Skift Take

As the industry faces challenges, dynamic operators have embraced new hospitality models to capture market share and engage the experience-driven consumer of tomorrow.

This sponsored content was created in collaboration with a Skift partner.

We’re publishing a new Skift Trend Report, in partnership with Club Med: The Evolution of Winter Travelers and the Future of Ski Vacations explores changing consumer preferences and delivers insights on where mountain tourism is headed next.

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It’s an interesting time to be a skier: On the one hand, today’s traveler has an overwhelming amount of helpful information at his or her fingertips about the latest snow conditions, accommodation options, destinations, and pricing. Resorts have technologically advanced snow- making systems, new accommodations, and top-flight food and activities. Equipment is better than it’s ever been, and there are top-notch educational programs in many ski- centric destinations that make the sport more accessible and fun to learn.

At the same time, there are headwinds for the industry: Travelers are concerned about the cost of a ski vacation, and climate change has made predicting weather — and snowfall totals — a troubling proposition. Then there’s the logistical headache of planning a complex ski itinerary, something one insider recently described as “the schlep factor.” While all vacations require a bit of compromise and pre-planning, said Dan Sherman, the chief marketing officer of, the fact that ski trips often include bringing the kids, a lot of gear, and drives into snow-blanketed regions often leads to an extra degree of difficulty.

So while the positives are plentiful, there are also many forces tamping down demand for ski vacations. Dedicated skiers, of course, still embrace the concept. Millennials and older travelers with a millennial mindset — two groups who place considerable value on experiences when compared to the traditional trappings of luxury — represent an underleveraged market with huge potential for the ski industry. And globally, there is a huge population of non- skiers — though the term “not-yet-skiers” might be the better verbiage, at least from the industry’s perspective, since “skiing and snowboarding are both easier, more intuitive, and more comfortable than at any other time in the sport’s history,” said Nick Castagnoli, brand and communications manager of Group Rossignol North America, a gear maker.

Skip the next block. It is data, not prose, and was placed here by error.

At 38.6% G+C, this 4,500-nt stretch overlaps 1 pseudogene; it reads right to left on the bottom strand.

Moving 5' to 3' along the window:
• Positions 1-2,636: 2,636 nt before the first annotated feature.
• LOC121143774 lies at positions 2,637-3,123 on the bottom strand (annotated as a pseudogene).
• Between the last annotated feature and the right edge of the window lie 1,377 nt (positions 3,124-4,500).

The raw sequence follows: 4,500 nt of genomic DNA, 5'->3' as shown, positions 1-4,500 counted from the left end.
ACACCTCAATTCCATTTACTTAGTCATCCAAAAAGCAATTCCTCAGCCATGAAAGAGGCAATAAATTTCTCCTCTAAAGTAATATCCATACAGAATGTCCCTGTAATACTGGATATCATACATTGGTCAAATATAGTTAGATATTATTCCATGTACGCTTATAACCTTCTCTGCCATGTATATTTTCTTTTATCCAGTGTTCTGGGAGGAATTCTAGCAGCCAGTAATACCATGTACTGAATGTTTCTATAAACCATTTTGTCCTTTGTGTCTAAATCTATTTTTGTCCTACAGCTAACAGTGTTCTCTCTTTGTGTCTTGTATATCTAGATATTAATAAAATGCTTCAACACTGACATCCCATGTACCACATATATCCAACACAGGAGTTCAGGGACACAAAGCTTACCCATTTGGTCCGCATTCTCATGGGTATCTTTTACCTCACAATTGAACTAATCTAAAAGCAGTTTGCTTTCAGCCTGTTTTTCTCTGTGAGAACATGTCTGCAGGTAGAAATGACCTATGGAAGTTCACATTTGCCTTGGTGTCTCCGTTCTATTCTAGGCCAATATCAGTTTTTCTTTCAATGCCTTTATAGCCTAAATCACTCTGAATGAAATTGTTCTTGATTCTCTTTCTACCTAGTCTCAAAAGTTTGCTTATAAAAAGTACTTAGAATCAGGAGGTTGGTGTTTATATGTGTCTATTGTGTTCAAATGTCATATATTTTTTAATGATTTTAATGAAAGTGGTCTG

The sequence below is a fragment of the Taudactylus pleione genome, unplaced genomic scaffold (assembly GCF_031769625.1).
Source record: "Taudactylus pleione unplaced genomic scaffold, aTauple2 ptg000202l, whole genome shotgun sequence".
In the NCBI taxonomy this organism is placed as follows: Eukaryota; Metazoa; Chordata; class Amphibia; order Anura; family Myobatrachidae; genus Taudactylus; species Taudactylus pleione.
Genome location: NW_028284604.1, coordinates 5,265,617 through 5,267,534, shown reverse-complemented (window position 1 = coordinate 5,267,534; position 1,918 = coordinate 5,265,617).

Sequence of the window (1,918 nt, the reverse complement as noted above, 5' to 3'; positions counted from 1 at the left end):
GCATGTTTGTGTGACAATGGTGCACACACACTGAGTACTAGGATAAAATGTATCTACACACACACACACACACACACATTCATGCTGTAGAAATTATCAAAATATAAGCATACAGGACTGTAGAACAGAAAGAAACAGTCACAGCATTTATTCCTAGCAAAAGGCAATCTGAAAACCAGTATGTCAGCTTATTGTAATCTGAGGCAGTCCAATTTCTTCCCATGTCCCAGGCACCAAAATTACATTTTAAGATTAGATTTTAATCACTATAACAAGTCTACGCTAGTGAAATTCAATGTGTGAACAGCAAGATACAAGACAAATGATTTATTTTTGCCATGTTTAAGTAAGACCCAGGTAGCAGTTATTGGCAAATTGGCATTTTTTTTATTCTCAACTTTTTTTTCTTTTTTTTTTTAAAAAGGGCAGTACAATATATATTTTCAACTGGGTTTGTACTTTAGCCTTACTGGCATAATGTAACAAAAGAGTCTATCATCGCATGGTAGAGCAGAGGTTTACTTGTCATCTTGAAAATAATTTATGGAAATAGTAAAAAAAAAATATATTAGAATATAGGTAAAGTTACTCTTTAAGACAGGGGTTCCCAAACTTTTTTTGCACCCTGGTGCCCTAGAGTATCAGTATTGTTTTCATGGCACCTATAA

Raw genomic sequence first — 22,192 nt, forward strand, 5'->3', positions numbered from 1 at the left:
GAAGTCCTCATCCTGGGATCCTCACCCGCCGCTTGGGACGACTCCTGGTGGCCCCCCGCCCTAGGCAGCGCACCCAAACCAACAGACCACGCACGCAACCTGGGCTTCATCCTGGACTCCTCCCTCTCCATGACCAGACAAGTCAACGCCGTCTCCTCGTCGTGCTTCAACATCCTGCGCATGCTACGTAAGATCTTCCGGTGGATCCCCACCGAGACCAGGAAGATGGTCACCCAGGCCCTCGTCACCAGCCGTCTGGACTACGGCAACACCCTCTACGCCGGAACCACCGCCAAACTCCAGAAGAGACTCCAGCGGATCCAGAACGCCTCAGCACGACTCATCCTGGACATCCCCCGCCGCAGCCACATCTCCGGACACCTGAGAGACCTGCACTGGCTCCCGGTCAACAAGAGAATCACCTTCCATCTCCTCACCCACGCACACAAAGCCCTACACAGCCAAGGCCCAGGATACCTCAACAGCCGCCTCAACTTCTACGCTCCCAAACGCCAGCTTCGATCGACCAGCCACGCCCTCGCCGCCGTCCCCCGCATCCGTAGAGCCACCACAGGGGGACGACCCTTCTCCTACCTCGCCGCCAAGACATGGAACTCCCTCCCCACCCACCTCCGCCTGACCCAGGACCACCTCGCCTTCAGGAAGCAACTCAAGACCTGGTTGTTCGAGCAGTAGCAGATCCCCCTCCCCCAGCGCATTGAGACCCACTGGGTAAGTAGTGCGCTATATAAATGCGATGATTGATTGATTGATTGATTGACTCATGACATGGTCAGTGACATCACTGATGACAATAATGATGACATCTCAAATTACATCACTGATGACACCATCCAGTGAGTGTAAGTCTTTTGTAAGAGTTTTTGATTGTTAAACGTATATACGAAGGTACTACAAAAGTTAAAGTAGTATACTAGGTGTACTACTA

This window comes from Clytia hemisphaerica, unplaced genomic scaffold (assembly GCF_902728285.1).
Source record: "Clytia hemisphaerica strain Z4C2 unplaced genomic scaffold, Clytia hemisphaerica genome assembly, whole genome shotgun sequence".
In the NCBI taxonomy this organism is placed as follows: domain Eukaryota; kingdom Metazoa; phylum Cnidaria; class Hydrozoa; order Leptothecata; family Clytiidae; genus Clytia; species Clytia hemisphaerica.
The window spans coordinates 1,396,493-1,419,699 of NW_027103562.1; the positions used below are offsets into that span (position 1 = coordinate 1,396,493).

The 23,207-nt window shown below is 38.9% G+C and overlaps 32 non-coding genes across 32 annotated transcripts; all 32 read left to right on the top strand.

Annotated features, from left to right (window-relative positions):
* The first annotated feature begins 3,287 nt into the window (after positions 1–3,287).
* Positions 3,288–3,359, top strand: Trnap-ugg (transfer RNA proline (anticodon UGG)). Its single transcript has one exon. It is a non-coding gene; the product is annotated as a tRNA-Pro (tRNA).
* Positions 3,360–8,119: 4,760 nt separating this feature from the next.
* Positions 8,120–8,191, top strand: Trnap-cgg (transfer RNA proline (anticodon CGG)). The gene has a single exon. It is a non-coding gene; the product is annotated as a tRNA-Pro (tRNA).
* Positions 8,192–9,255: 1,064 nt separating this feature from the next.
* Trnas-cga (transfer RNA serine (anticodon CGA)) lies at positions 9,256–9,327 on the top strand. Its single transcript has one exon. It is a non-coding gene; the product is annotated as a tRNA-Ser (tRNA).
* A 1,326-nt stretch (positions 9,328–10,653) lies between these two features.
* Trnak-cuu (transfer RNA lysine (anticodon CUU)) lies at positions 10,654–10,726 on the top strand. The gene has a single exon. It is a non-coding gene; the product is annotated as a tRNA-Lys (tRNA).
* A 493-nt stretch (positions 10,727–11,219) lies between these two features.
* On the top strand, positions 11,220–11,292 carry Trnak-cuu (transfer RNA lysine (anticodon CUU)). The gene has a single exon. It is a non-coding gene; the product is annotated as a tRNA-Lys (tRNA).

And so the global industry is at a bit of an inflection point, with much to entice existing customers, yet a need to draw even more newcomers to the slopes.

Some innovative providers are tackling these challenges head on. Club Med, for example, pioneered the all-inclusive model more than 60 years ago and heavily emphasizes the benefits of the offer to potential guests. “Club Med takes everything that is expensive and a hassle about bringing your family on a ski trip and not only handles it, but includes it in your package,” said one Club Med executive.

In this report you’ll find:

  • Detailed analysis of the global ski market
  • Data about market size and consumer sentiment regarding winter sports vacations
  • Insights from key industry leaders including Henri Giscard d’Estaing, Sylvain Rabuel, David Meyer, Dan Sherman, and Laurent Vanat
  • Primary data on traveler motivations and spending decisions, from h2\ and Nielsen
  • Perspectives on the future of winter sports vacations
  • Details on new winter resort openings and hospitality trends

Get the report

This content was created collaboratively by Club Med and Skift’s branded content studio, SkiftX.

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Tags: club med, hospitality, hotels, ski tourism, winter tourism

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